OK, so I’m clearly a bit behind on posting my creations – these photos were taken when I still had hair! After the success of my Tessuti Fave Top, I promptly cut out a Mandy Boat Tee. The fabric was one I bought to create a contrast neck binding on my Aeolian Tee, but I liked the colour so much I figured I may as well buy a couple of metres and make a top too.
Lately, I’ve been all about the tees. Sewing with knits is fun and easy – there’s nothing like an instant gratification project! Most of the projects I’ve been sharing with you are a result of a huge knit fabric order from The Remnant Warehouse, whose fabrics I adore. There are more projects to come and I haven’t even used up all the fabric yet!
Warning: contains GIFs
Three years ago, I was at the peak of my health with ME/CFS. I was able to drive myself out every day, go for walks, go out for dinner with my friends and even be taken on short trips out of town. I handed out how-to-vote cards at the state election, was volunteering one day a week at my local Lifeline op shop, and was doing so well I was looking at paid work for another day a week. Continue reading “Relapses: Fear and Loathing in Chronic Illness”
This outfit was a near miss – one of those projects that you mess up so frustratingly that you want to chuck in the bin and forget about. Lucky me that I chose to persevere!
Grace Jones. Sinéad O’Connor. Sigourney Weaver. Miley Cyrus. Lupita Nyong’o. Demi Moore. What do these names bring to mind? Power. Strength. Beauty. And of course, they are all women who have shaved their heads.
Just a heads up that The Mighty have published another of my pieces, “Why I Think ‘Chronic Fatigue Syndrome’ Needs a Name Change”. It is a summarised form of a section from my Beginner’s Guide to ME/CFS. Of course, the first comment on The Mighty’s post on their Facebook page was a derogatory insult regarding my authorship which delegitimised my experience with this illness. We still have a long ways to go, folks.
This post was brought to you by my friendly local Vinnie’s. You’ll know by now my love for op shopping, and a few weeks ago I stumbled across some fabric about which I was totally undecided. I love me some crazy prints, but felt this particular fabric might stray from the “so ugly I love it” category to “so ugly I actually hate it”. As it was a mere $2 for 4m, I bought it anyway, and decided it would make economic muslins if anything. I’m glad I did, as this is possibly my most hilarious dress yet.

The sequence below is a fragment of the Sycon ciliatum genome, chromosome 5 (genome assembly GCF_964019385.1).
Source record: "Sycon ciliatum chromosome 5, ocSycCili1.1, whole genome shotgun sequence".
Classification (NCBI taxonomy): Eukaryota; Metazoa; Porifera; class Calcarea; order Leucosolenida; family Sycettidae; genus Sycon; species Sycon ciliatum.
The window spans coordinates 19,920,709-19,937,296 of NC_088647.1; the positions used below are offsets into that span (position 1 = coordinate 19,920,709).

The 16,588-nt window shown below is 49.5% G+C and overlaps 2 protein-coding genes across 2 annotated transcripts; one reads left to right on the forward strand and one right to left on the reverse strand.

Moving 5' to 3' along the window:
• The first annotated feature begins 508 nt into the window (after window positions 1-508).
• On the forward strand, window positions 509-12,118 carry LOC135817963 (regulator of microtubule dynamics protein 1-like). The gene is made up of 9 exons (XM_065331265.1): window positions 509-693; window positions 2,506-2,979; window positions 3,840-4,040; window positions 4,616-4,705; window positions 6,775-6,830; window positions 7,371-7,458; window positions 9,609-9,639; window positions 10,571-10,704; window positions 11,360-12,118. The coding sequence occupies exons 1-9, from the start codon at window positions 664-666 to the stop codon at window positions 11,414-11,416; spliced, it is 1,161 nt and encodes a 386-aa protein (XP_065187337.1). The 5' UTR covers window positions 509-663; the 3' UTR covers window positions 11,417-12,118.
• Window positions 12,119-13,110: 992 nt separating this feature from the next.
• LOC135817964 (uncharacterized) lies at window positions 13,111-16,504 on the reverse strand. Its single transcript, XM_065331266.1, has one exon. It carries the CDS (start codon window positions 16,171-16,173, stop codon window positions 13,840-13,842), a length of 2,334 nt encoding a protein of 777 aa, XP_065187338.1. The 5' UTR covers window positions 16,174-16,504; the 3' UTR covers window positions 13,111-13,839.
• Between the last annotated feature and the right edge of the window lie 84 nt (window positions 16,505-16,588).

Warning: contains GIFs
A lovely reader (Hi, Naomi!) suggested I conclude my Beginner’s Guide to ME/CFS with a “day in the life”, to illustrate what it is like to live with this illness. I won’t lie to you: this piece is long, mundane and tedious, but so is living with chronic illness. It is boring. There are no breaks. And the little things that you wouldn’t even think about, like showering, watching TV and leaving the house, form the greatest challenges of my day.
Unfortunately, my health has deteriorated significantly since writing this piece, so it isn’t an accurate reflection of how I live now. Rather, it stands as a record of what was probably one of the most “well” and functional periods I have had in the last 6 years, and serves as a goal for me to aspire to. I’ll update with more on my relapse when my health has stabilised some. (EDIT: you can read more on my relapse in my post, Relapses: Fear and Loathing in Chronic Illness.)
G’day! Today I’ve got a particularly frothy creation to share with you. The pattern is Vogue 8789, a vintage reprint. Vogues are expensive in Australia, but V8789 is one of those patterns where both variations are so lovely and unique, that it seems better value for money than shelling out the same amount for one basic design. I sewed variation A, which has a bias-cut bodice and v-neckline.
From a young age, women are taught to suppress their voices. Women who offer opinions in the public sphere or voice dissent risk being labelled “shrill”, “nagging”, or “bitchy”. It is disappointing, but not surprising, when men try to silence women with dated stereotypes. What is truly upsetting is when women join in, and become complicit in their own oppression. Yet I believe this is what is happening in some pockets of the online sewing community.
We have internalised misogynist stereotypes about women, to our downfall. Some women in the online sewing community feel unable to criticise or be honest about their experiences with patterns, lest they be perceived as damaging friendships or being “mean girls”. These stereotypes are perpetuated with faux feminist campaigns that are so anti-women they would make 70s Germaine Greer weep.* Continue reading “Mean Girlzzz: How dissenting women are silenced in the online sewing community”